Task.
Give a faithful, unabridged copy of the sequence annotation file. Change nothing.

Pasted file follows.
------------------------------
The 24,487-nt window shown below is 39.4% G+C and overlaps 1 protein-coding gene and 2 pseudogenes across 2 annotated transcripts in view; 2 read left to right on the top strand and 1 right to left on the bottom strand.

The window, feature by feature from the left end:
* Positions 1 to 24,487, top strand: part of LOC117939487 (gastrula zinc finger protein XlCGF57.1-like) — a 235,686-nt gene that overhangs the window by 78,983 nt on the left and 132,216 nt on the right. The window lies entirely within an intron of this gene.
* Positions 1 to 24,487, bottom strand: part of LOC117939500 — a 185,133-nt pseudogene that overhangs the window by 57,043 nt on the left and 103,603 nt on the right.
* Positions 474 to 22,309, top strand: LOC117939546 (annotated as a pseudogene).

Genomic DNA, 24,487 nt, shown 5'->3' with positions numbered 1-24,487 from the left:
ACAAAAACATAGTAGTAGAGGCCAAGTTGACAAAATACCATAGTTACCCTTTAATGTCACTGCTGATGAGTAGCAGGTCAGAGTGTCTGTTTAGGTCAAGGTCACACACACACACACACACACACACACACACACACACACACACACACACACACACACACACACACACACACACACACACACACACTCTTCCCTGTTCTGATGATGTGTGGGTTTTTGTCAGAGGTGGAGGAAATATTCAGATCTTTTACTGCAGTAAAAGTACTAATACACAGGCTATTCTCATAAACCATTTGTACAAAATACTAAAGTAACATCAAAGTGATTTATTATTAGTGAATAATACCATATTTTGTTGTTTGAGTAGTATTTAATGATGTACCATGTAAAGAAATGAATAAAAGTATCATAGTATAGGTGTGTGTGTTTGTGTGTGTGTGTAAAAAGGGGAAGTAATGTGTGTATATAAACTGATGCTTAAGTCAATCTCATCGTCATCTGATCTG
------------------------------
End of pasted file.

The 24,487-nt window shown below is 39.4% G+C and overlaps 1 protein-coding gene and 2 pseudogenes across 2 annotated transcripts in view; 2 read left to right on the top strand and 1 right to left on the bottom strand.

The window, feature by feature from the left end:
* Positions 1 to 24,487, top strand: part of LOC117939487 (gastrula zinc finger protein XlCGF57.1-like) — a 235,686-nt gene that overhangs the window by 78,983 nt on the left and 132,216 nt on the right. The window lies entirely within an intron of this gene.
* Positions 1 to 24,487, bottom strand: part of LOC117939500 — a 185,133-nt pseudogene that overhangs the window by 57,043 nt on the left and 103,603 nt on the right.
* Positions 474 to 22,309, top strand: LOC117939546 (annotated as a pseudogene).

Genomic DNA, 24,487 nt, shown 5'->3' with positions numbered 1-24,487 from the left:
ACAAAAACATAGTAGTAGAGGCCAAGTTGACAAAATACCATAGTTACCCTTTAATGTCACTGCTGATGAGTAGCAGGTCAGAGTGTCTGTTTAGGTCAAGGTCACACACACACACACACACACACACACACACACACACACACACACACACACACACACACACACACACACACACACACACACACACTCTTCCCTGTTCTGATGATGTGTGGGTTTTTGTCAGAGGTGGAGGAAATATTCAGATCTTTTACTGCAGTAAAAGTACTAATACACAGGCTATTCTCATAAACCATTTGTACAAAATACTAAAGTAACATCAAAGTGATTTATTATTAGTGAATAATACCATATTTTGTTGTTTGAGTAGTATTTAATGATGTACCATGTAAAGAAATGAATAAAAGTATCATAGTATAGGTGTGTGTGTTTGTGTGTGTGTGTAAAAAGGGGAAGTAATGTGTGTATATAAACTGATGCTTAAGTCAATCTCATCGTCATCTGATCTG